Guest Post by St. Ain’t: “Everybody put your hands up!”

In a few days, SLC will be cheek by jowl with party members ready for the annual “I’m part of the Mormon elite, how ’bout you?” zip up your magic Wonder Undies and join the General Conference doodah parade on Temple Square. Members will be solemnly asked to raise their hands and sustain the board of directors, um, the general authorities of LD$ Inc.

But how effective has the practice of sustaining its leadership been in stemming the flood of abuse cases in the Mormon church? Is a balance between supporting the church and providing protection and support for abuse victims possible? Let’s examine the last few decades.

If you look at the number of reported incidents of ecclesiastical abuse (see Mormon, coupled with the number of court cases in the US alone, to cite just a few. Using this method has been as effective as calling 911 six months after a life-threatening emergency.

“Sustaining leadership” is one of the many tools of coercion used to keep the church members in lock-step with the ga’s humanly flawed will. It is a weapon of fear used to muzzle victims and parents who, in good faith, go to their Bishop to report abuse. And it is the nail in the cognitive coffin for those, like me, that have gone to their leaders expecting help and instead are told to keep quiet and not harm the church, don’t hurt the priesthood holder/guilty party, and to acknowledge their (the victim’s) part of the blame. The victim’s silence is then guaranteed for the rest of their lives by having it become a condition of Temple recommends, church callings, and their exalted (or not) status in the next life.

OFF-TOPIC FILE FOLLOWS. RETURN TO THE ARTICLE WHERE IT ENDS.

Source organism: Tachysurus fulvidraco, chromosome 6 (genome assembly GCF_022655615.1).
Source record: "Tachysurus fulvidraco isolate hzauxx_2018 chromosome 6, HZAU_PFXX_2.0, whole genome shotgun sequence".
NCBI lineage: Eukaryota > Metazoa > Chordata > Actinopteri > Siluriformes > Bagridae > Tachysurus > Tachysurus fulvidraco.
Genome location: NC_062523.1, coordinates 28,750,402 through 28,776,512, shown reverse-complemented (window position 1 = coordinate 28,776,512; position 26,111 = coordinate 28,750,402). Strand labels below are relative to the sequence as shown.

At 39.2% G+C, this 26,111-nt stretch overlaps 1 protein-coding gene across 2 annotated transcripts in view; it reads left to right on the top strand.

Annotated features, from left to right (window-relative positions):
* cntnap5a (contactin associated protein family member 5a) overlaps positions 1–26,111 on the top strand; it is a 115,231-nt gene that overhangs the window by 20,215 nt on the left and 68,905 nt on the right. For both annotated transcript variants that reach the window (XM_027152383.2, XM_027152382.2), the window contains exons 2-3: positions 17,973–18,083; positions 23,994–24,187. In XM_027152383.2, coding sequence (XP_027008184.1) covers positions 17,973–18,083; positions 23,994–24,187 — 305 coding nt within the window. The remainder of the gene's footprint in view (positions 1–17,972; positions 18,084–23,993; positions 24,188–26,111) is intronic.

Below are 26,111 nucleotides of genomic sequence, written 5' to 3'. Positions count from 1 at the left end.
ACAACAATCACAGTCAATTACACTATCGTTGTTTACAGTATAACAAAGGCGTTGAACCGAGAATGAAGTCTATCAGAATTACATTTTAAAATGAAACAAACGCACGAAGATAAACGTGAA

Can you imagine a 9 year old standing up in church and voting to not sustain a Bishop because she had told him in her baptism interview the year before that her Daddy touched her in naughty places and she begged the Bishop to get him to stop, but the Bishop did nothing? Should the mother stand up instead, when she has been told by that same Bishop that the abuse happens because she hasn’t been ‘submitting’ to her husband as instructed by the scriptures?